supporters to take to the streets, waving flags and signs. Fireworks and
celebratory gunfire could be heard across the capital. The initial partial
results gave the secessionist block a greater margin of victory, at 56.3
percent, but as the evening wore on that figure was gradually reduced and
some of the celebrations became more muted. In the euphoria, Mr.
Djukanovic sought to unite Montenegrins after what had been a divisive
campaign. "We have the right to celebrate in a dignified manner," he told
a victory rally outside the main government building in Podgorica. But he
said that nobody should be seen as winners after the vote. "This should be
a comfortable home for everybody who lives in Montenegro," he said. The
leader of the pro-union opposition, Pedgrad Bulatovic, contested
suggestions that the government had won, saying it was too early to draw a
final conclusion about the vote.
Groups of young Serbian men gathered outside Mr. Bulatovic's headquarters
in the city center, jeering as the referendum results were announced.
"They are lying, lying, lying," they chanted, hurling abuse when
pro-independence supporters drove by waving the Montenegrin flag. At least
a third of Montenegro's 650,000 people are Serbs. But Mr. Lipka said today
that there had been no official complaints filed to contest the results,
and European monitors called the voting free and fair. The European
Union's foreign policy chief, Javiar Solana, declared that he welcomed the
"successful" independence vote and that the election's results would be
Montenegro's secession would end what has become an increasingly fractious
federation with Serbia, kept together by pressure from the European Union.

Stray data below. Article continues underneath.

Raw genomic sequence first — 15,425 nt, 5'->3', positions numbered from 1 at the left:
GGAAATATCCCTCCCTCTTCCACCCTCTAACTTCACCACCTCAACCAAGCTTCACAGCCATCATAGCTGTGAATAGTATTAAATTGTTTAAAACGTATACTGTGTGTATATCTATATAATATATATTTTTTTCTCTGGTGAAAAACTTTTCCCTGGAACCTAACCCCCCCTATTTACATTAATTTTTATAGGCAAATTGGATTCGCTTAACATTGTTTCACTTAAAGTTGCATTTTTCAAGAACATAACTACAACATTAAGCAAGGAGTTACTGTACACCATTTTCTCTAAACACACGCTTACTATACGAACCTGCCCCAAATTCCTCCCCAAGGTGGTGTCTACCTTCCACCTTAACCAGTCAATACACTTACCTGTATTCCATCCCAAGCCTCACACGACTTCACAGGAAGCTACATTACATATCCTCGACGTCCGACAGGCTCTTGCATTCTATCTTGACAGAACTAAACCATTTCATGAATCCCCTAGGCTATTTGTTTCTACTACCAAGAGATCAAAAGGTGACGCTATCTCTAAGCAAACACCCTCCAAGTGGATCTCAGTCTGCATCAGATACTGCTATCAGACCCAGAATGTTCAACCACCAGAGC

Since 1997, Montenegro has sought to distance itself from the federal
government in Belgrade, creating its own customs regime and paramilitary
police. It has also dropped the Yugoslav currency, the dinar, and adopted
the euro. While diplomats and analysts here said the referendum would
finally establish a clearer relationship between Serbia and Montenegro,
the "yes" vote is also viewed as a personal blow to Serbia's nationalist
prime minister, Vojislav Kostunica, at a critical time.
"Psychologically it is important for Serbia to stop the process of
everybody seceding from Serbia," said Bratislav Grubacic, a political
analyst and director of the VIP independent news agency, based in
Belgrade. "This weakens Kostunica's position on Kosovo," he said,
referring to the United Nations-run region that is still formally a
province of Serbia, but that is thought likely by international officials
to gain independence by the end of the year. For supporters of Montenegrin
independence, the results, however narrow, are the fruition of a
decade-long struggle to enable Montenegro to reclaim its status from 1878
to 1918, when it was a republic and an internationally recognized state.
"This is a great day for the citizens of Montenegro to regain independence
after 88 years," said Ljubomir Djurkovic, a theater director from
Centinje, a picturesque, pro-independence town to the west of Podgorica.
He said he planned mark the occasion by visiting the graves of his father
and grandfather men who spent their lives hoping for an independent state,
he said, but who did not live to see it.